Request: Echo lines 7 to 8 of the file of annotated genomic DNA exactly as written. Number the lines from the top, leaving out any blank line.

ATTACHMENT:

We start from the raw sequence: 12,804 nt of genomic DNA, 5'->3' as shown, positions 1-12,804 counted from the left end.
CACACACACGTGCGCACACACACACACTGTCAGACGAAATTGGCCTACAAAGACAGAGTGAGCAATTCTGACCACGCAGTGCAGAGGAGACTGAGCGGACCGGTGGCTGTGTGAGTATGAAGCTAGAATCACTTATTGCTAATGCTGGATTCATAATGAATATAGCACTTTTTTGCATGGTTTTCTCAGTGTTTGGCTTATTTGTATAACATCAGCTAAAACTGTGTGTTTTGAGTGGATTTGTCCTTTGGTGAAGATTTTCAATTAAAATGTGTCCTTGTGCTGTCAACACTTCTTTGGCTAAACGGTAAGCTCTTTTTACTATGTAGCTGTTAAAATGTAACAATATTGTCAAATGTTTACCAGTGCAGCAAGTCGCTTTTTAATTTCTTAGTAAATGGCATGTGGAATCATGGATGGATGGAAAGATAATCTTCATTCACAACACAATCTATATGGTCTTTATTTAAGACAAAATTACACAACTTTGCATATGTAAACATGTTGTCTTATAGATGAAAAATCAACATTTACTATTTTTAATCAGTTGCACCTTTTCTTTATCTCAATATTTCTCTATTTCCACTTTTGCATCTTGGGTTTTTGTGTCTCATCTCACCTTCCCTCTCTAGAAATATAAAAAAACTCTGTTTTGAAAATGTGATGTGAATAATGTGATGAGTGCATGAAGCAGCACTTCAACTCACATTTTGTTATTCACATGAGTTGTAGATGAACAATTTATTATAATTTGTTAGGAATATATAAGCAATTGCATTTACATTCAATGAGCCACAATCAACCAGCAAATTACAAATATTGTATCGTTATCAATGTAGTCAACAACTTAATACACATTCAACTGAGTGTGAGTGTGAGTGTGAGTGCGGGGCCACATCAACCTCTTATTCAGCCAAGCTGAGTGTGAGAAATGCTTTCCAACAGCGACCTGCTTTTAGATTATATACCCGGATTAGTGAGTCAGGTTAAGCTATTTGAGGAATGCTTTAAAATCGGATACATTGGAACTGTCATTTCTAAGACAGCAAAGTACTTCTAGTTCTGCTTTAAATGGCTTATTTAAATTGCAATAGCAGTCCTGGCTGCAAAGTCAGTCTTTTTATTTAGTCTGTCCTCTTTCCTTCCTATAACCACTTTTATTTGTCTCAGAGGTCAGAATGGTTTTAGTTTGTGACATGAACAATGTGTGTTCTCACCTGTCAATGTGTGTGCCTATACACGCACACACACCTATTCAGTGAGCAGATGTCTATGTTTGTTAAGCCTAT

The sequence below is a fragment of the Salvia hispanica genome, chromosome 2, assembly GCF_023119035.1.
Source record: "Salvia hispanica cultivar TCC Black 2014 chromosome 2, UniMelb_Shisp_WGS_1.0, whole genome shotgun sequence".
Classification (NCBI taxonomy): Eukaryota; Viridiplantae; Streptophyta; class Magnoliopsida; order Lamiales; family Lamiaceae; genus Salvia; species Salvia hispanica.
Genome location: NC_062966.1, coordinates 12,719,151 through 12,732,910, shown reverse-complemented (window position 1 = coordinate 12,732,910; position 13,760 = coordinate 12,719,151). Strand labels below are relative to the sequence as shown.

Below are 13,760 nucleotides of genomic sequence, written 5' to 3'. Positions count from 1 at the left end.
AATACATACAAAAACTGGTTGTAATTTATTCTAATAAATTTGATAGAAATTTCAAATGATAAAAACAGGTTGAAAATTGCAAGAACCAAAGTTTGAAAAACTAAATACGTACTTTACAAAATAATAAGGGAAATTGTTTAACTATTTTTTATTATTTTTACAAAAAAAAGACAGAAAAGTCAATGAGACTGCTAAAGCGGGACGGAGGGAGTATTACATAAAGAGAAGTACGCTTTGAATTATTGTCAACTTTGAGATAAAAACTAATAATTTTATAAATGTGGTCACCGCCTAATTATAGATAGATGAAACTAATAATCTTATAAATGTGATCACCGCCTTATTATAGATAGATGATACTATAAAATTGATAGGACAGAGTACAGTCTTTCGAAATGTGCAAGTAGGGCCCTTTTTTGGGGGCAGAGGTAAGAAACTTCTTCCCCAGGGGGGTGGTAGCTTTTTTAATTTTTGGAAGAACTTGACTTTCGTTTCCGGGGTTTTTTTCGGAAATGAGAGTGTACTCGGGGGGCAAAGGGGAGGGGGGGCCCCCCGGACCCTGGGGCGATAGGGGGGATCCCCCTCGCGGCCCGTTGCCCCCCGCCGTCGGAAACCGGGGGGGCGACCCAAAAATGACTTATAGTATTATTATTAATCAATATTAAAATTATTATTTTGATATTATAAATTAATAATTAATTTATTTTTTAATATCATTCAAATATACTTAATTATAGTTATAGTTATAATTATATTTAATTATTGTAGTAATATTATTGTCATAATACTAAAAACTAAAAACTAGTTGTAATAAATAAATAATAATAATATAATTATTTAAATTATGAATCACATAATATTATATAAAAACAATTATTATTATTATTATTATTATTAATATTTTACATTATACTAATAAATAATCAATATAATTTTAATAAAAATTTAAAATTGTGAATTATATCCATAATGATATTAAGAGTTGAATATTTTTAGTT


Below are 13,760 nucleotides of genomic sequence, written 5' to 3'. Positions count from 1 at the left end.
AATACATACAAAAACTGGTTGTAATTTATTCTAATAAATTTGATAGAAATTTCAAATGATAAAAACAGGTTGAAAATTGCAAGAACCAAAGTTTGAAAAACTAAATACGTACTTTACAAAATAATAAGGGAAATTGTTTAACTATTTTTTATTATTTTTACAAAAAAAAGACAGAAAAGTCAATGAGACTGCTAAAGCGGGACGGAGGGAGTATTACATAAAGAGAAGTACGCTTTGAATTATTGTCAACTTTGAGATAAAAACTAATAATTTTATAAATGTGGTCACCGCCTAATTATAGATAGATGAAACTAATAATCTTATAAATGTGATCACCGCCTTATTATAGATAGATGATACTATAAAATTGATAGGACAGAGTACAGTCTTTCGAAATGTGCAAGTAGGGCCCTTTTTTGGGGGCAGAGGTAAGAAACTTCTTCCCCAGGGGGGTGGTAGCTTTTTTAATTTTTGGAAGAACTTGACTTTCGTTTCCGGGGTTTTTTTCGGAAATGAGAGTGTACTCGGGGGGCAAAGGGGAGGGGGGGCCCCCCGGACCCTGGGGCGATAGGGGGGATCCCCCTCGCGGCCCGTTGCCCCCCGCCGTCGGAAACCGGGGGGGCGACCCAAAAATGACTTATAGTATTATTATTAATCAATATTAAAATTATTATTTTGATATTATAAATTAATAATTAATTTATTTTTTAATATCATTCAAATATACTTAATTATAGTTATAGTTATAATTATATTTAATTATTGTAGTAATATTATTGTCATAATACTAAAAACTAAAAACTAGTTGTAATAAATAAATAATAATAATATAATTATTTAAATTATGAATCACATAATATTATATAAAAACAATTATTATTATTATTATTATTATTAATATTTTACATTATACTAATAAATAATCAATATAATTTTAATAAAAATTTAAAATTGTGAATTATATCCATAATGATATTAAGAGTTGAATATTTTTAGTT